In the case of a cylindrical reactor with a constant diameter, each stage of the bundle is thus preferably constituted by a number of identical modules, termed a standard module, with the exception of certain modules which are next to the wall of the reactor which have fewer pins than the standard modules. However, it is possible to use different modules in the case in which particular baffles are incorporated into the cylindrical reactor, or in the case in which said reactor has variations in its diameter or shape along its height.
Preferably, the standard modules of each stage thus function in parallel and have a same number of pins.
The non-standard modules are generally located along the walls of the reactor. Because of the cylindrical shape of these walls, a non-standard module will have fewer pins than a standard module. As an example, for standard modules comprising 4 pins, a non-standard module may include 3, 2 or even 1 pins. The principle for supplying each pin via a central tube common to the various pins of a non-standard module is the same, though. There is no substantial difference between a pin forming part of a standard module and a pin forming part of a non-standard module.
The non-standard modules generally represent less than 35%, and usually less than 30% of the assembly of modules. Their general design is of the same type as that of standard modules, simply with a reduced number of pins per module. They may not respect the principle of alternated supply, which is preferred for standard modules.
Supply via the central tube of the pins of a module and the modules aligned vertically with the module under consideration is preferably alternated between two adjacent pins, either within one module or between two consecutive stages.
Said central tube provides a mechanical support for the modules and supplies the pins with cooling fluid and collects said partially vaporized fluid from the pin outlets. Thus it has both a mechanical and a hydraulic function.
From a mechanical viewpoint, the central tube is preferably stiffened by an internal wall which defines the various supply circuits. Its inertia is also preferably augmented by primary sheets (Fp) extending outside the internal walls, and extending of the whole length of said tube, as can be seen in
The primary sheets (Fp) next to a central tube (Tc) may optionally be extended by other vertical elements or secondary sheets (Fs) as shown in
The assembly formed by the primary sheets (Fp) and the secondary sheets (Fs) augments the inertia of the central tube and thus limits the amplitude of vibrations which may occur because of the reaction medium in which it is immersed.
The walled central tube and the primary sheets are generally constructed from 4 leaves disposed in a perpendicular manner on which a quarter-cylinder positioned between two consecutive leaves will be welded.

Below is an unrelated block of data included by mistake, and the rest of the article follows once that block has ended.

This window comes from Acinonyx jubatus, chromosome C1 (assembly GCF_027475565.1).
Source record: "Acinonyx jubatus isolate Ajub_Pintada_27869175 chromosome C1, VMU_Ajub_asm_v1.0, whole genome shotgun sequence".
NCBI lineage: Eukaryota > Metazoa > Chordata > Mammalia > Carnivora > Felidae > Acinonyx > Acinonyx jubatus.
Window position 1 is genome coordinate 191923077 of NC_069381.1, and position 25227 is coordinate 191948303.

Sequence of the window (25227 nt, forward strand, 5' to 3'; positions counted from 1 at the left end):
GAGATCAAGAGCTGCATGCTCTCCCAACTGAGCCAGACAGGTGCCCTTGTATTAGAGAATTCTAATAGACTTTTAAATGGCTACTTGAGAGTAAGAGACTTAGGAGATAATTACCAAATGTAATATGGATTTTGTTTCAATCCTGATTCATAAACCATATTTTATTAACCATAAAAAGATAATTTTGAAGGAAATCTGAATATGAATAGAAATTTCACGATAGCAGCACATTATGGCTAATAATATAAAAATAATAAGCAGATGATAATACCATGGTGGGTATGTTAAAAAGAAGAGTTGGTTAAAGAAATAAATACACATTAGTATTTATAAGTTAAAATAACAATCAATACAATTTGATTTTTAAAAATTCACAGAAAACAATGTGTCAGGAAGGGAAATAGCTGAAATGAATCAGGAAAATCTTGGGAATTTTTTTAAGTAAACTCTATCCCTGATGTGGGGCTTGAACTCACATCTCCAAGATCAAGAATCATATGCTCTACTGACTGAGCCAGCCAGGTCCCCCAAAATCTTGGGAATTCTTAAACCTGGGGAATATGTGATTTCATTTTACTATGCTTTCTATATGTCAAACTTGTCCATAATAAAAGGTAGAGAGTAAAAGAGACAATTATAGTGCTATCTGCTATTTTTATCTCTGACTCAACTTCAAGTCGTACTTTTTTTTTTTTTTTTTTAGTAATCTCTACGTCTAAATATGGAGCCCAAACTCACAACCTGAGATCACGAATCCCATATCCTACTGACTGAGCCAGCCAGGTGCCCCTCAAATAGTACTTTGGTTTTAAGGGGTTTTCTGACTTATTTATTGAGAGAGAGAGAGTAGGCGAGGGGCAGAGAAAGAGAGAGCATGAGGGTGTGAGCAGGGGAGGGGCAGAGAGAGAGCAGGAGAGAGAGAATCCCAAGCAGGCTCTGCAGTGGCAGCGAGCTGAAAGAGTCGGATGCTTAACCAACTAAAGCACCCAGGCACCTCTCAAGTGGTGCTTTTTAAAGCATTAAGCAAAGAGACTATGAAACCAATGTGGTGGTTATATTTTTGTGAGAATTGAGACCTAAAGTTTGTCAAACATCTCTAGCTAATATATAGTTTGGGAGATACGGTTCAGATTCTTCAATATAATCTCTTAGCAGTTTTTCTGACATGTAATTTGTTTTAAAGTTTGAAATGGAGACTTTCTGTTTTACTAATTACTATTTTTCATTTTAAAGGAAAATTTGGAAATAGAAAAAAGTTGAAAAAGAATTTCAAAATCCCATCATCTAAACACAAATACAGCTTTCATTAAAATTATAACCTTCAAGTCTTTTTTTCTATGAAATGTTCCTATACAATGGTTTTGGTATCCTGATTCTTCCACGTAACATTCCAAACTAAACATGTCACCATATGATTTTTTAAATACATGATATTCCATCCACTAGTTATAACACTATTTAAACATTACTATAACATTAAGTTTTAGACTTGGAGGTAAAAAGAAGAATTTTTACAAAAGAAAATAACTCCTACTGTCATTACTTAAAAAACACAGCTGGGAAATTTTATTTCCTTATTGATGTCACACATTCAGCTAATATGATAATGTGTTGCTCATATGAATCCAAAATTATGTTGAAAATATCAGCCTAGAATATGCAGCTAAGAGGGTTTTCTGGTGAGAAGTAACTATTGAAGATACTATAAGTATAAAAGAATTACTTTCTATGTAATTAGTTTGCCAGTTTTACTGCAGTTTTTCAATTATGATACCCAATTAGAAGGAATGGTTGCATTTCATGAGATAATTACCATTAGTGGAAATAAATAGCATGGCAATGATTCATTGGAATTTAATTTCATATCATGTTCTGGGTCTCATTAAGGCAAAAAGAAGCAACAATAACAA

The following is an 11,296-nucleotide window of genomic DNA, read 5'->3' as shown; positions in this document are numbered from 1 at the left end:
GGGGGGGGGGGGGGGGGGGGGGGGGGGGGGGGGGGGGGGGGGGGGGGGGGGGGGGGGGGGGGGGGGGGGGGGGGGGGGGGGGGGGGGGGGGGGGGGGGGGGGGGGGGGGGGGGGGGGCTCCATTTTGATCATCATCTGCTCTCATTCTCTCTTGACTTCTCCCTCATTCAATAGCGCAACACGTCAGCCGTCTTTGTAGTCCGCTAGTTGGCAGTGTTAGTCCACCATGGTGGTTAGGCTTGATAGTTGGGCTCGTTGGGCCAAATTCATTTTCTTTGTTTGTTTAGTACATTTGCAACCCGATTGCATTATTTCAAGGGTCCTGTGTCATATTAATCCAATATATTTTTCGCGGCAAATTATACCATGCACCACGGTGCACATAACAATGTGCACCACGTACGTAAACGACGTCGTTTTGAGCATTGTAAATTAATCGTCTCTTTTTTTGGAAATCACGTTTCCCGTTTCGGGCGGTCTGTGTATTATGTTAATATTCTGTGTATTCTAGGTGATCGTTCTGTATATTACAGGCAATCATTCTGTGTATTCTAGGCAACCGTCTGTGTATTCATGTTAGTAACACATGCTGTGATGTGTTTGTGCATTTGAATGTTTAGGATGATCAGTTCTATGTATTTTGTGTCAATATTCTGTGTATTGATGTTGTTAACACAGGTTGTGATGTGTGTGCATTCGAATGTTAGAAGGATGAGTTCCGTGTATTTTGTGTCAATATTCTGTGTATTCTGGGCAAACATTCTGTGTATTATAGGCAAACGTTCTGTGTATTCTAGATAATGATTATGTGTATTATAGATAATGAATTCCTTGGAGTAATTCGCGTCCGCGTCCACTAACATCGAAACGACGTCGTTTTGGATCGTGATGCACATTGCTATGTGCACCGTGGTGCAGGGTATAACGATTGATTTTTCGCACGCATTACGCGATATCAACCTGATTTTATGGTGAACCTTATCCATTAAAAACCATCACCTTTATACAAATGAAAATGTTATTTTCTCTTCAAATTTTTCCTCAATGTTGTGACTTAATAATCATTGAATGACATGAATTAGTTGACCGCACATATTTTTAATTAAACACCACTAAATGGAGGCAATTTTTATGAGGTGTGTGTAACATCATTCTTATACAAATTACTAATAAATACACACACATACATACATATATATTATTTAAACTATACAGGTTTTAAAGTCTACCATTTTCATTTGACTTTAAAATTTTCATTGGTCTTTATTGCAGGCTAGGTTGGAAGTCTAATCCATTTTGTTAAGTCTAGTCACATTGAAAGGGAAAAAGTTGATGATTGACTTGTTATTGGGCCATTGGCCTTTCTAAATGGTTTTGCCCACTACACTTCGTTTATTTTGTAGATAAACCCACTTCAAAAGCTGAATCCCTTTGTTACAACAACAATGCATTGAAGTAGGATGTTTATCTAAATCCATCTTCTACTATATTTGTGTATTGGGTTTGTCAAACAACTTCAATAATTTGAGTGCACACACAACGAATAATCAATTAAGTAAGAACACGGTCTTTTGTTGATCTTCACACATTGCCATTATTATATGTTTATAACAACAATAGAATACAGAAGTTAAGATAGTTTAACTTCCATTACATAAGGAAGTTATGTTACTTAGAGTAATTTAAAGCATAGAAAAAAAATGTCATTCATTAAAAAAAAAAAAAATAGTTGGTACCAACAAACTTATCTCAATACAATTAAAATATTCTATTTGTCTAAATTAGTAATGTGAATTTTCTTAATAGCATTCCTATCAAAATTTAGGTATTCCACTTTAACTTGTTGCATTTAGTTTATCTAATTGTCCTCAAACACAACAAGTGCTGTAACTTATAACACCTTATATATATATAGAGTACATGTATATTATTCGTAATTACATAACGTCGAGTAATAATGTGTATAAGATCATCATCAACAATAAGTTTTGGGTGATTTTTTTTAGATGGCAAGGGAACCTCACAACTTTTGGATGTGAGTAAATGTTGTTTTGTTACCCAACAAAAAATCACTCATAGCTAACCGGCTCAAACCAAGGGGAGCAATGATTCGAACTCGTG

The 4 quarter-cylinders correctly positioned in alignment with each other form the central tube. The portion of the 4 leaves inside the central tube forms the internal walls of the central tube, and the portion of the 4 leaves outside the central tube form the primary sheets. The pins constituting a module may be connected together using stiffener elements (Rg), as shown in
In the same manner, the stiffener elements (Ag) can connect together two central tubes at the space between the stages, as can be seen in
Any other stiffening system using elements connecting the various portions of a module is compatible with the present invention.
Preferably, the majority of said central tubes are fixed to the upper dome of the reactor, although they generally run in a sheath at the foot of the reactor, to guide relative displacements between the central tubes and the reactor due to thermal expansion phenomena.
Preferably, other central tubes are welded to the lower dome of the reactor, in this case the thermal expansion effects being accommodated by positioning an expansion ring of a particular size and positioned at the head of the central tubes.
The following description of a particular embodiment of the invention is given for a standard module comprising 4 pins and for a 4-stage reactor configuration.
The central tube of a given module is connected to the pins of said module via communication means which can introduce the supply fluid to the interior of each of the pin, and recover partially vaporized fluid from those pins.
The central tube is generally divided into 2 independent circuits either by an internal crosspiece or by any other division means which can produce at least two independent circuits. As an example, it may be a tube which is coaxial with the central tube located inside said central tube and divided into two by a vertical wall, the annular portion between the central tube and the internal tube itself being divided in two by two vertical walls. Such a device also defines two independent circuits, a first circuit via the internal tube and a second circuit via the annular zone between the internal tube and the central tube.
The invention is not limited by the means for dividing the central tube into different sectors to define independent circuits.
The present invention is compatible with more than 2 independent circuits, provided that it is still possible to define an “alternated” supply plan for the pins, as will be described below.